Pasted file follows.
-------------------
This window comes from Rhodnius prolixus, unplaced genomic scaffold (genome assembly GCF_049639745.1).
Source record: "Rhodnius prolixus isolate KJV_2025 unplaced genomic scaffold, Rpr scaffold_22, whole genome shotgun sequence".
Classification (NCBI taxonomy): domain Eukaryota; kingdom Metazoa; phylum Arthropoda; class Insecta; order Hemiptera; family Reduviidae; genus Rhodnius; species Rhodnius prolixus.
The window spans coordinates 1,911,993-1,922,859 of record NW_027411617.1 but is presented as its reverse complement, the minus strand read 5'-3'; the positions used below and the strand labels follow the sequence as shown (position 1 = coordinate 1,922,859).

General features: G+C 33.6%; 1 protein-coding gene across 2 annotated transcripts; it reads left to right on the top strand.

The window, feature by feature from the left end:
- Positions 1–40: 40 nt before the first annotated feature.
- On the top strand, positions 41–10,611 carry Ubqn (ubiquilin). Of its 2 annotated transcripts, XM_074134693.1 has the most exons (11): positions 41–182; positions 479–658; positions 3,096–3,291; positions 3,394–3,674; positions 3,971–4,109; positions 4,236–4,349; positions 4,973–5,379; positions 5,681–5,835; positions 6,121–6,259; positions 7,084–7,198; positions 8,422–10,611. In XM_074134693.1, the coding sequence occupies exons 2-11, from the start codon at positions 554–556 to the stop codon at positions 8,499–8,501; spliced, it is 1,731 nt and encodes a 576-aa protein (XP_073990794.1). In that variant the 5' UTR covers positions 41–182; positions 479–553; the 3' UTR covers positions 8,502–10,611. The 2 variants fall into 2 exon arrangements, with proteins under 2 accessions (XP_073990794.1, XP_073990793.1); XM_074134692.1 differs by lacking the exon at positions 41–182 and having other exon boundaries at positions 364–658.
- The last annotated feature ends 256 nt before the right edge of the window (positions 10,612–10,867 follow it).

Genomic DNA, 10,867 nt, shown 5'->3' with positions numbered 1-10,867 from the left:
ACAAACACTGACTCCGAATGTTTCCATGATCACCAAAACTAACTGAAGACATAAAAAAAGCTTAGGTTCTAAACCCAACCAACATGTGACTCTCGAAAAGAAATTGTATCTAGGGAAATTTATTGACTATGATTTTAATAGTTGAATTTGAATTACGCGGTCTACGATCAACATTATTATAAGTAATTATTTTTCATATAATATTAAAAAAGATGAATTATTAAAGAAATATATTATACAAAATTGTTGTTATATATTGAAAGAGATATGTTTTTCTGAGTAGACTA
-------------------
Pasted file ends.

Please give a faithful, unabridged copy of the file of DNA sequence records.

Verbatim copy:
This window comes from Rhodnius prolixus, unplaced genomic scaffold (genome assembly GCF_049639745.1).
Source record: "Rhodnius prolixus isolate KJV_2025 unplaced genomic scaffold, Rpr scaffold_22, whole genome shotgun sequence".
Classification (NCBI taxonomy): domain Eukaryota; kingdom Metazoa; phylum Arthropoda; class Insecta; order Hemiptera; family Reduviidae; genus Rhodnius; species Rhodnius prolixus.
The window spans coordinates 1,911,993-1,922,859 of record NW_027411617.1 but is presented as its reverse complement, the minus strand read 5'-3'; the positions used below and the strand labels follow the sequence as shown (position 1 = coordinate 1,922,859).

General features: G+C 33.6%; 1 protein-coding gene across 2 annotated transcripts; it reads left to right on the top strand.

The window, feature by feature from the left end:
- Positions 1–40: 40 nt before the first annotated feature.
- On the top strand, positions 41–10,611 carry Ubqn (ubiquilin). Of its 2 annotated transcripts, XM_074134693.1 has the most exons (11): positions 41–182; positions 479–658; positions 3,096–3,291; positions 3,394–3,674; positions 3,971–4,109; positions 4,236–4,349; positions 4,973–5,379; positions 5,681–5,835; positions 6,121–6,259; positions 7,084–7,198; positions 8,422–10,611. In XM_074134693.1, the coding sequence occupies exons 2-11, from the start codon at positions 554–556 to the stop codon at positions 8,499–8,501; spliced, it is 1,731 nt and encodes a 576-aa protein (XP_073990794.1). In that variant the 5' UTR covers positions 41–182; positions 479–553; the 3' UTR covers positions 8,502–10,611. The 2 variants fall into 2 exon arrangements, with proteins under 2 accessions (XP_073990794.1, XP_073990793.1); XM_074134692.1 differs by lacking the exon at positions 41–182 and having other exon boundaries at positions 364–658.
- The last annotated feature ends 256 nt before the right edge of the window (positions 10,612–10,867 follow it).

Genomic DNA, 10,867 nt, shown 5'->3' with positions numbered 1-10,867 from the left:
ACAAACACTGACTCCGAATGTTTCCATGATCACCAAAACTAACTGAAGACATAAAAAAAGCTTAGGTTCTAAACCCAACCAACATGTGACTCTCGAAAAGAAATTGTATCTAGGGAAATTTATTGACTATGATTTTAATAGTTGAATTTGAATTACGCGGTCTACGATCAACATTATTATAAGTAATTATTTTTCATATAATATTAAAAAAGATGAATTATTAAAGAAATATATTATACAAAATTGTTGTTATATATTGAAAGAGATATGTTTTTCTGAGTAGACTA